He then says that, "Genes, in my view, are grossly over-rated. They only account for the proteins that the organism can make, not the shape or the form or the behavior."
I will let the more educated biologists take this sentence apart for the nonsense that it is. He asserts immediately after this that, "Every species has a collective memory, even crystals do."
I would *really* like to see ANY evidence for this, especially before he gets to assert it in front of a TED audience (sure, it's TEDx, so the standards are lower - obviously - but still, come on). We're at the almost 9 minute mark of the talk now and the woo is starting to flow like a river.
He gets into nonsense about rats who learn a new skill in London will somehow make it easier for rats anywhere else in the world to learn the same skill - he attributes this to morphic resonance, but we're more familiar with the Hundredth Monkey Phenomenon
Sheldrake then moves on to the constants of nature. He seemingly makes much of the changing of the speed of light from 1928 to 1945, and then again in 1948. For a take-down of this stupid claim (and it *is* stupid) by Sean Carroll via Jerry Coyne, check out the latter's blog-post at Why Evolution Is True
Sheldrake goes into a phenomenally misguided attempt to say that, because physicists have gotten different answers to universal constants (the speed of light and the gravitational constant), perhaps those constants are not "constant" after all. What if they're changing? (Never mind that instrument precision has gotten unfathomably better in the last 90 years) What if the Earth goes through, "patches of dark matter"
as it goes around the Sun and that alters these measurements? He posits that because the scientists who measure these things are "dogmatic" and have set these numbers, there is no further inquiry; but he also, in the same breath, says that scientists are constantly re-measuring these constants and comparing them with each other all over the world. So, which is it?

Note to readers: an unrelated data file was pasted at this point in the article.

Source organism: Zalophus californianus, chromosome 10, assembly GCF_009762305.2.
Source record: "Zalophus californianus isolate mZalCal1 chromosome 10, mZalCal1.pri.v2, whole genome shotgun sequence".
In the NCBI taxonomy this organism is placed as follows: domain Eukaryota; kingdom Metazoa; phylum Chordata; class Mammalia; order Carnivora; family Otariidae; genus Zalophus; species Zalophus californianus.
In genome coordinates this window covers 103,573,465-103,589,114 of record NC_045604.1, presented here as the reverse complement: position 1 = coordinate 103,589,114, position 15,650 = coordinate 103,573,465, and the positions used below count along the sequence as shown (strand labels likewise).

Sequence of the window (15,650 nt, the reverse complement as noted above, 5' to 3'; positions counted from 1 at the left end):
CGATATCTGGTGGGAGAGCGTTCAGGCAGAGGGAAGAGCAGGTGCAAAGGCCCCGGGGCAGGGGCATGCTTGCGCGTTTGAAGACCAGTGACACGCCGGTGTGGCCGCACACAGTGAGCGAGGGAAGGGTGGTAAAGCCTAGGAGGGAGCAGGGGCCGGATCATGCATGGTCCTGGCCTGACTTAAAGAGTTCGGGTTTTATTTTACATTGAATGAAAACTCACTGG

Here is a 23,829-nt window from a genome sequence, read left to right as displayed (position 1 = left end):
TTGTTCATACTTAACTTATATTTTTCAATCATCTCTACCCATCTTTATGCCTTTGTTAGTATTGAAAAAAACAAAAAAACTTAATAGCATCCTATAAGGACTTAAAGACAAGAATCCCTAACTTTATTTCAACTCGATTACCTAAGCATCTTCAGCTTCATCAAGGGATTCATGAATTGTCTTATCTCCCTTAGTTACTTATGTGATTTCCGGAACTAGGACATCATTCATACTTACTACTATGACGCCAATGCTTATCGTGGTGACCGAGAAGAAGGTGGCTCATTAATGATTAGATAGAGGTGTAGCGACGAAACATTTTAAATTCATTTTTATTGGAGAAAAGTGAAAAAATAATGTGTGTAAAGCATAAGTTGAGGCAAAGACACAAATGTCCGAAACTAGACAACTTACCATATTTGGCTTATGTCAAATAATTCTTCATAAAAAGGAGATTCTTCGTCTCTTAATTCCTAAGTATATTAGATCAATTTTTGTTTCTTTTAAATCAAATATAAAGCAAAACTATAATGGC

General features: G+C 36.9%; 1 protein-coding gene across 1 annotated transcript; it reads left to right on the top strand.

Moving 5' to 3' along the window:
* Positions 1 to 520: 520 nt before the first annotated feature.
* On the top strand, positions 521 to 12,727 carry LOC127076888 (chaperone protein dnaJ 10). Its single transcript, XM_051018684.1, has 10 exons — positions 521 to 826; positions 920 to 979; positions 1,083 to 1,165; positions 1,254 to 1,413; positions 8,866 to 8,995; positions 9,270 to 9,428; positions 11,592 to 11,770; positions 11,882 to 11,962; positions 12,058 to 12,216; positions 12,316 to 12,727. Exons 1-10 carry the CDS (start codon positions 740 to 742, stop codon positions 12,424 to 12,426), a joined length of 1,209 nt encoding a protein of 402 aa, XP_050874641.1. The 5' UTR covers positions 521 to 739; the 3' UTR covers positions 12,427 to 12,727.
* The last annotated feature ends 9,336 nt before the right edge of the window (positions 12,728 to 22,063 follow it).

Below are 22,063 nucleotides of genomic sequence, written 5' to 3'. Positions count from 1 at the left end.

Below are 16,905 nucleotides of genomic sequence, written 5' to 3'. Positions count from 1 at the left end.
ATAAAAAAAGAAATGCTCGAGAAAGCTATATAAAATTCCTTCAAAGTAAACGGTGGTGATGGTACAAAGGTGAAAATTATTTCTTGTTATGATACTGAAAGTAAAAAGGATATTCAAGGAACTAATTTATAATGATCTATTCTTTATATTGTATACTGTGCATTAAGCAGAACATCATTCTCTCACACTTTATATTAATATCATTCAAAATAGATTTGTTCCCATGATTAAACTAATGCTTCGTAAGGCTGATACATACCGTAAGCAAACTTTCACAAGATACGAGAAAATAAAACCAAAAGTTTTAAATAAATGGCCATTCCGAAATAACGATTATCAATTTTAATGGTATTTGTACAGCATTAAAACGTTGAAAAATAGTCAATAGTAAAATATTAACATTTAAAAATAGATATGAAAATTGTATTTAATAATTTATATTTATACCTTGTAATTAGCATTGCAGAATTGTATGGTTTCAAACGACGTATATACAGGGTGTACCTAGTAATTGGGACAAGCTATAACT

He starts to wrap up by stating that, "Science simply can't deal with the fact that we're conscious."
I would say that scientists are studying and trying to "deal" with the idea of consciousness and they are doing it in a much more tangible and helpful way than people like Sheldrake just making shit up to explain it. It's the difference between scientists (Einstein, in particular) tweaking Newton's idea of gravity as an invisible force that attracts masses into the theory that gravity is actually acceleration through curved space-time, and the other people who just made up "the Ether".
He says (I would go so far as to say "blathers") that we think our minds are inside our heads, but he believes that our mind projects outward and that our minds are outside our heads. Think about that over a nice spiced rum and coke for a spell. You might just faint dead away from the dumbness. No, our vision isn't light reflected off of material objects in the world that enters our eyes and is processed via receptors and nerves to our brains where they are interpreted...that's stupid. Your eyes are projectors!
Sheldrake then says that there is a, "great deal of evidence"
that people can feel one another's gaze from behind. He says that, "...as we question these dogmas that have held back science so long, science will undergo a re-flowering, a renaissance."
Yes, think about how much science has been "held back". Just in my grandmother's lifetime, she has seen the Model T Ford (came out in 1927) turn into a Lamborghini; a Sopwith Camel turn into spacecraft and an International Space Station with rotating crew; and phones that looked like this
- I think her phone number was 6 (she was an "early adopter") - to the iPad and the Samsung Galaxy s4, which must be like magic screen windows to other parts of the world. Yep, science has certainly been held back.
This was a horrible TEDx talk. Disgraceful. I'm sure you'll die of not-surprise to see that Deepak Chopra said it was, "Brilliant"
. Sure, if you think that way. But, if that's the case, you probably think round is funny."
You know what, I take back my opening sentence. Watching this was a LOT painful.
Labels: anti-science, bogus, bullshit, crazy person, Deepak Chopra, dishonest, dumb, horseshit, hundredth monkey, idiots, ignorant, morphic resonance, nonsense, physics, Rupert Sheldrake, science, stupid, TED talks, woo woo